Other parent to provide private funding

In MG & JG v JF [2015] EWHC 564 (Fam) – http://www.bailii.org/ew/cases/EWHC/Fam/2015/564.html after a judicial catalogue of complaints about lack of legal aid, Mostyn J made an order in proceedings under Children Act 1989 s 8 that a father should pay a funding allowance to the mother (and her former civil partner: called by him the child’s ‘mothers’) of a child. It is unlikely he had jurisdiction to make this order; and he does not seem fairly to have considered to what legal aid funding the ‘mothers’ might have been entitled.

To compound it all, it is not clear that Mostyn J properly considers the critical difference between the powers of the court to award costs (Senior Courts Act 1981 s 51(1)); and the limited powers of a judge to order one party to pay another’s funding for a case. At para [21] of the judgment he describes the difference between funding and costs as ‘a specious distinction without a difference, but [he went on] that is where we find ourselves, now that the fourth pillar of the welfare state has been largely demolished’ (the fourth pillar he referred to was legal aid; but that was eminently only for funding cases, and nothing to do with costs following the event of litigation).

Funding by another party: by statute only

Provision for funding of family proceedings hitherto has hitherto been by statute or derived from statutory provision, starting with Holman J’s A v A (Maintenance Pending Suit: Provision for Legal Fees) [2001] 1 FLR 377, which was approved by the Court of Appeal in Moses-Tiaga v Tiaga [2005] EWCA Civ 1013; [2006] 1 FLR 1074 with the critical rider (per Thorpe LJ at para [25]) that the provision of funding (Thorpe LJ’s term, be it noted: see italicised passage below) is linked to the statutory provision in Matrimonial Causes Act 1973 s 22:

[If] the applicant has no assets, can give no security for borrowings, cannot guarantee an outcome that would enable her to enter into an arrangement such as that which was upheld in Sears Tooth … then there is no source of funding of the litigation other than the approach to the court for a maintenance pending suit that will include a substantial element to fund the cost of the litigation. Obviously, in all these cases the dominant safeguard against injustice is the discretion of the trial judge and it will only be in cases that are demonstrated to be exceptional that the court will consider exercising the jurisdiction. But, I am in no doubt that in such exceptional cases, s. 22 of the Matrimonial Causes Act 1973 can in modern times be construed to extend that far.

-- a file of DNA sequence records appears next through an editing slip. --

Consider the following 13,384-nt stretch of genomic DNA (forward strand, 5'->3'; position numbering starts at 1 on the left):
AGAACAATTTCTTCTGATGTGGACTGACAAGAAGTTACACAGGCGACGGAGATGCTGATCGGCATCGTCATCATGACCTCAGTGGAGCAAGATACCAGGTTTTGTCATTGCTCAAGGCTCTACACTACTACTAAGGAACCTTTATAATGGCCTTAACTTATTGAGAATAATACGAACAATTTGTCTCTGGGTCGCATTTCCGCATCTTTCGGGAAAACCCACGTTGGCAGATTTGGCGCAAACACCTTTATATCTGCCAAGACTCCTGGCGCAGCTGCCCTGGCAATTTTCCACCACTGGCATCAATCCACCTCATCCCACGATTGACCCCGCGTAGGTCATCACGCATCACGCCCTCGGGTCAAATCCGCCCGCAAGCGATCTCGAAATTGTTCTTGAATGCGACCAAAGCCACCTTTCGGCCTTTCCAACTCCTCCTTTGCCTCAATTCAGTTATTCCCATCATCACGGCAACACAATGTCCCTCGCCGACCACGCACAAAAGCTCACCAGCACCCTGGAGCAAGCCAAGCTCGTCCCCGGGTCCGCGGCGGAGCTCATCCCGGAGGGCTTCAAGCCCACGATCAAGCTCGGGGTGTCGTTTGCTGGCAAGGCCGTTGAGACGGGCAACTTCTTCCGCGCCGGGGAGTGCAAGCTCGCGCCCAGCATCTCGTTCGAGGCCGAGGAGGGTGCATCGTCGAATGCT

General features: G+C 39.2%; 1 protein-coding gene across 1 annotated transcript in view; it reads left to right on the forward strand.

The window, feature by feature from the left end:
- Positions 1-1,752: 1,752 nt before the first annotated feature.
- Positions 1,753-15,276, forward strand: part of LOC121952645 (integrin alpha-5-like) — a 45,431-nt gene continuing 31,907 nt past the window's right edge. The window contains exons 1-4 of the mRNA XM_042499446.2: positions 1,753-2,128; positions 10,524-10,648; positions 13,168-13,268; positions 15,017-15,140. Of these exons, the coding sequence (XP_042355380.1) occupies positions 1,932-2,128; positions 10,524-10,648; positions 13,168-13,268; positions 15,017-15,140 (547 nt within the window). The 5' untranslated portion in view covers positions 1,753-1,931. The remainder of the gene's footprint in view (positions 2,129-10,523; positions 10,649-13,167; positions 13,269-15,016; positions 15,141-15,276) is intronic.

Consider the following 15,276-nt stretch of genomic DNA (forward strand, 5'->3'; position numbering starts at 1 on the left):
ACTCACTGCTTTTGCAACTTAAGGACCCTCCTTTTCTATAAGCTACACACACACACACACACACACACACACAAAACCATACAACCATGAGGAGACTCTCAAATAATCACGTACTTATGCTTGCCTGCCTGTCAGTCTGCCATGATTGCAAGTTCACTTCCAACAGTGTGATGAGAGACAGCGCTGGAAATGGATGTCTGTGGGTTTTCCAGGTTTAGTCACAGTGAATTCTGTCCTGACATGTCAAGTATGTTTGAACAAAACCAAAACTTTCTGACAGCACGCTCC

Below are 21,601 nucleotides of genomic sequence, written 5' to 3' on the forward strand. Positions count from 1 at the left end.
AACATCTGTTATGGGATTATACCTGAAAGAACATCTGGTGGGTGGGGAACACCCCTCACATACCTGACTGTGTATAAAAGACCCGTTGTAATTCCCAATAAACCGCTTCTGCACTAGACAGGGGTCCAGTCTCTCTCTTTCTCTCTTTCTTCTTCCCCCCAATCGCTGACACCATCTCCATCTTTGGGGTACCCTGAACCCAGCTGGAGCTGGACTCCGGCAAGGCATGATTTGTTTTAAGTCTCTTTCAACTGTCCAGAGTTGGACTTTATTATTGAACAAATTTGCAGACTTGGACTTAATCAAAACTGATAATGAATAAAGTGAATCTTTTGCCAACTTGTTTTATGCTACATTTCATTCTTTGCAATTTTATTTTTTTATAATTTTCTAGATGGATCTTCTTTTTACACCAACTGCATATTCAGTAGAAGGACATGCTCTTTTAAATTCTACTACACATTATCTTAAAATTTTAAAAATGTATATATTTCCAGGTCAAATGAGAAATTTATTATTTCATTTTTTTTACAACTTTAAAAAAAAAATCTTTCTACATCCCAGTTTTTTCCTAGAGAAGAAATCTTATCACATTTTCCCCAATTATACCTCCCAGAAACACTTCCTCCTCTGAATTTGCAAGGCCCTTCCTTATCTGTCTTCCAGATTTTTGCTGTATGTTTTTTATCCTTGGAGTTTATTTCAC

Wilson LJ confirmed the jurisdiction in MCA 1973 in Currey v Currey (No 2) [2006] EWCA Civ 1338 when he said

[20] In my view the initial, overarching enquiry is into whether the applicant for a costs allowance can demonstrate that she cannot reasonably procure legal advice and representation by any other means. Thus, to the extent that she has assets, the applicant has to demonstrate that they cannot reasonably be deployed, whether directly or as the means of raising a loan, in funding legal services. Furthermore, not to forget the third of Thorpe L.J.’s three features, she has also to demonstrate that she cannot reasonably procure legal services by the offer of a charge upon ultimate capital recovery. I would add, fourthly, that the court needs also to be satisfied that there is no such public funding available to the applicant as would furnish her with legal advice and representation at a level of expertise apt to the proceedings, i.e. that the applicant does indeed in that regard fall within the unserved constituency referred to by Thorpe L.J. in the statement quoted at [1] above.

It will be seen that Wilson LJ added to the Moses-Tiaga list the requirement – see the italicised passage – to apply for legal aid. The Currey para [20] list has been treated as the basis for the statutory provision – Matrimonial Causes Act 1973 s 22ZA – which has replaced the court’s ability to provide for funding allowances under s 22. (Notably in Mostyn J cites only para [21] of Currey, so – it may be thought – crucially omits the requirement that a party show they cannot get legal aid: see his para [8] and [22].)